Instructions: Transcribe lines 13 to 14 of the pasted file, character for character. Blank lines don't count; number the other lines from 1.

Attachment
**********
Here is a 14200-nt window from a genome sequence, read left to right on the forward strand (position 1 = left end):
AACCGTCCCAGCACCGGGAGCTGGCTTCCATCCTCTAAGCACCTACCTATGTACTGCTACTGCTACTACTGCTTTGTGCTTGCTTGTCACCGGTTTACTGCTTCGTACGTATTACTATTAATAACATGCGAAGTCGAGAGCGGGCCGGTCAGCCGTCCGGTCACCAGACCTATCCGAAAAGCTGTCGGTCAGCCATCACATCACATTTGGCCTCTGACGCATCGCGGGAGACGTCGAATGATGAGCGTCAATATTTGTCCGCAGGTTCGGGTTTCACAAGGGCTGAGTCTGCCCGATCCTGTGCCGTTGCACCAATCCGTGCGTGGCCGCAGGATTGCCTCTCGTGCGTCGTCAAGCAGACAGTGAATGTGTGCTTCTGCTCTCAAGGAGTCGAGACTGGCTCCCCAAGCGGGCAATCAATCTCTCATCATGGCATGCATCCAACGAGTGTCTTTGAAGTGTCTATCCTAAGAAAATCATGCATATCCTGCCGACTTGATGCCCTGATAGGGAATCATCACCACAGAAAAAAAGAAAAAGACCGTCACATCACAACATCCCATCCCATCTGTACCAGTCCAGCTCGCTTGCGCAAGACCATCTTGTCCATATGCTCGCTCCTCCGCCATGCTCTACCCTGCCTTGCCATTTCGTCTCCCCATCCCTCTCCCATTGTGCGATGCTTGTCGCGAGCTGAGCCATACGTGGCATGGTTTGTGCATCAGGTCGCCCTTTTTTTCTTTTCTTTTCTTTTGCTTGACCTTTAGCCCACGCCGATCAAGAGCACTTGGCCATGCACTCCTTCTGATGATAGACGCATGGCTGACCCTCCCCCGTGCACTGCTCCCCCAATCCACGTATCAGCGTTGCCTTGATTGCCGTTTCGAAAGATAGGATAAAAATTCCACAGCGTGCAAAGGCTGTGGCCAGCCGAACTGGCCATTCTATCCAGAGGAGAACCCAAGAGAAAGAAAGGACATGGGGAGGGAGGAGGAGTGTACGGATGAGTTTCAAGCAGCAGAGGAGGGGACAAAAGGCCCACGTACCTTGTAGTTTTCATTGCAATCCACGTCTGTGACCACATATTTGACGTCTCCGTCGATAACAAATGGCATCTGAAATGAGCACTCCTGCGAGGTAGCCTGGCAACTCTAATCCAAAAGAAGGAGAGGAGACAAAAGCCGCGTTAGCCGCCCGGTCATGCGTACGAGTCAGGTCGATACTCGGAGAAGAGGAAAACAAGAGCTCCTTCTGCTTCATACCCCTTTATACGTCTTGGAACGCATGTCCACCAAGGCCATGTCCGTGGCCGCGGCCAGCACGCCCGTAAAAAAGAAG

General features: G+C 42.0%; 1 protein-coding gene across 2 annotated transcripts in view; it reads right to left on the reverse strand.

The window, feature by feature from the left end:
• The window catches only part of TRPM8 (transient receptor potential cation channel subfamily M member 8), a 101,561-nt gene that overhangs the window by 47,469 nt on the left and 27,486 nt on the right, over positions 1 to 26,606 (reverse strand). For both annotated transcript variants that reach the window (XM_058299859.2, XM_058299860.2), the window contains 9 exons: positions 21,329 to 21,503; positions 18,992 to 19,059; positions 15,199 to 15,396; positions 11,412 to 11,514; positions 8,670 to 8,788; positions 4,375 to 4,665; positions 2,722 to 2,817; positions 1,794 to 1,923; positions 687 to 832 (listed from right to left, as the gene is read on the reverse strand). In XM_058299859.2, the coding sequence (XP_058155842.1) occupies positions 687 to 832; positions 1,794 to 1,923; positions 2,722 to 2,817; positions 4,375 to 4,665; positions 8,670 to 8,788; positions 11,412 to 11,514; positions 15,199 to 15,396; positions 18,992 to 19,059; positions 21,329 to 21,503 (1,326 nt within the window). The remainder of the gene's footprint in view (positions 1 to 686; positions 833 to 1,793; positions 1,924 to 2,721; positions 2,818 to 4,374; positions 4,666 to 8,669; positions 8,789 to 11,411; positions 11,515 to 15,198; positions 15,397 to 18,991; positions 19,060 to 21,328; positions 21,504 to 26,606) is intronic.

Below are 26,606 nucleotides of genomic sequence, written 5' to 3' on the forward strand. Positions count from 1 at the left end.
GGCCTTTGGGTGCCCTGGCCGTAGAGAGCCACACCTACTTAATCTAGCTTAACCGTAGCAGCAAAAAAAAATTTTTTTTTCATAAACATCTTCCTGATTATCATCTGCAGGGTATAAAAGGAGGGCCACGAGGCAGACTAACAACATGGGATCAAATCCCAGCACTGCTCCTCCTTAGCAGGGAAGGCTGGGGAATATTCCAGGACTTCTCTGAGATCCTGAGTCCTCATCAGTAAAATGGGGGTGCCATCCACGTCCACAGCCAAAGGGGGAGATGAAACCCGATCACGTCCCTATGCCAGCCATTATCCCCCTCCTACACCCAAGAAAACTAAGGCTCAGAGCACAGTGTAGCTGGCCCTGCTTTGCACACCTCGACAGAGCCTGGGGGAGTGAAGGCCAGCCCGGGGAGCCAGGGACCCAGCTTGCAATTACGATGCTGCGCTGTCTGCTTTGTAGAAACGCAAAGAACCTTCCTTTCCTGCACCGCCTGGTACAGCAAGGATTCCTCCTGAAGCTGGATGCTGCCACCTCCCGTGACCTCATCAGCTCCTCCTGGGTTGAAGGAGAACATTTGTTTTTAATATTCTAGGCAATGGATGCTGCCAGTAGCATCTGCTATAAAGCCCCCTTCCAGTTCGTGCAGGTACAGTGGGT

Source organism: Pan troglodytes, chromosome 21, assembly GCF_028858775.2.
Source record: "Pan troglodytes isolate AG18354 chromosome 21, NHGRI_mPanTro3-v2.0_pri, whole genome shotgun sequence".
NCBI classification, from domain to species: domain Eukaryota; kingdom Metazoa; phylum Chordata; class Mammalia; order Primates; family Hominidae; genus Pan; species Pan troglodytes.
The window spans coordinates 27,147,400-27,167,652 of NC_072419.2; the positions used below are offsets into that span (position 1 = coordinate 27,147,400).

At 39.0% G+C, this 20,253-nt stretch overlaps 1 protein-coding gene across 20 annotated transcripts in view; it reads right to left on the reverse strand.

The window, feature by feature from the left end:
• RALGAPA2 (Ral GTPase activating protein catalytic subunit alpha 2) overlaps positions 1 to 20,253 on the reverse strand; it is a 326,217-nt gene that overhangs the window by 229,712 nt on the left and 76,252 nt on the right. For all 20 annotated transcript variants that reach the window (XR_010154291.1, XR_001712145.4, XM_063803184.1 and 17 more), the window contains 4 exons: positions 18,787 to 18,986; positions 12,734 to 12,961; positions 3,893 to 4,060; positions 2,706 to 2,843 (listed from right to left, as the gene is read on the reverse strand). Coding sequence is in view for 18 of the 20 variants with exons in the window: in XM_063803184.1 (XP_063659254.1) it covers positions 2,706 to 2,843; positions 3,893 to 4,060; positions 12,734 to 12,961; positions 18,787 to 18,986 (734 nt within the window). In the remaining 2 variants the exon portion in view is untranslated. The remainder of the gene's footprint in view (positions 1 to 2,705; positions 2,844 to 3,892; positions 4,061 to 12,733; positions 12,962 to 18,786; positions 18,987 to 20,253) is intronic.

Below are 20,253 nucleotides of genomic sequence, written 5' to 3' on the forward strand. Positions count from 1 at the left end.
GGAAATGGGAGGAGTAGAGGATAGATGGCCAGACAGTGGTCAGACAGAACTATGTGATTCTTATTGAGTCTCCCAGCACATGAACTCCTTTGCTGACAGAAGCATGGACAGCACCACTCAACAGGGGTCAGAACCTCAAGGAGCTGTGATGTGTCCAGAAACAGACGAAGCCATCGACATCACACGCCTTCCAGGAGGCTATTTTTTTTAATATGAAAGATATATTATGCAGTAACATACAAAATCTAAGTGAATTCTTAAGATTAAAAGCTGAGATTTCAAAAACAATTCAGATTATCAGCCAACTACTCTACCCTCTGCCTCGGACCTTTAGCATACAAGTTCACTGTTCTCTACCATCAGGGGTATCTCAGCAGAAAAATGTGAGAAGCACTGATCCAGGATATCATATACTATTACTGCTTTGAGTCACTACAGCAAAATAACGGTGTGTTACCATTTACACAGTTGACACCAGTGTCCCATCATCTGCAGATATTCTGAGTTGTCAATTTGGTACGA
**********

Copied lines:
The window, feature by feature from the left end:
• RALGAPA2 (Ral GTPase activating protein catalytic subunit alpha 2) overlaps positions 1 to 20,253 on the reverse strand; it is a 326,217-nt gene that overhangs the window by 229,712 nt on the left and 76,252 nt on the right. For all 20 annotated transcript variants that reach the window (XR_010154291.1, XR_001712145.4, XM_063803184.1 and 17 more), the window contains 4 exons: positions 18,787 to 18,986; positions 12,734 to 12,961; positions 3,893 to 4,060; positions 2,706 to 2,843 (listed from right to left, as the gene is read on the reverse strand). Coding sequence is in view for 18 of the 20 variants with exons in the window: in XM_063803184.1 (XP_063659254.1) it covers positions 2,706 to 2,843; positions 3,893 to 4,060; positions 12,734 to 12,961; positions 18,787 to 18,986 (734 nt within the window). In the remaining 2 variants the exon portion in view is untranslated. The remainder of the gene's footprint in view (positions 1 to 2,705; positions 2,844 to 3,892; positions 4,061 to 12,733; positions 12,962 to 18,786; positions 18,987 to 20,253) is intronic.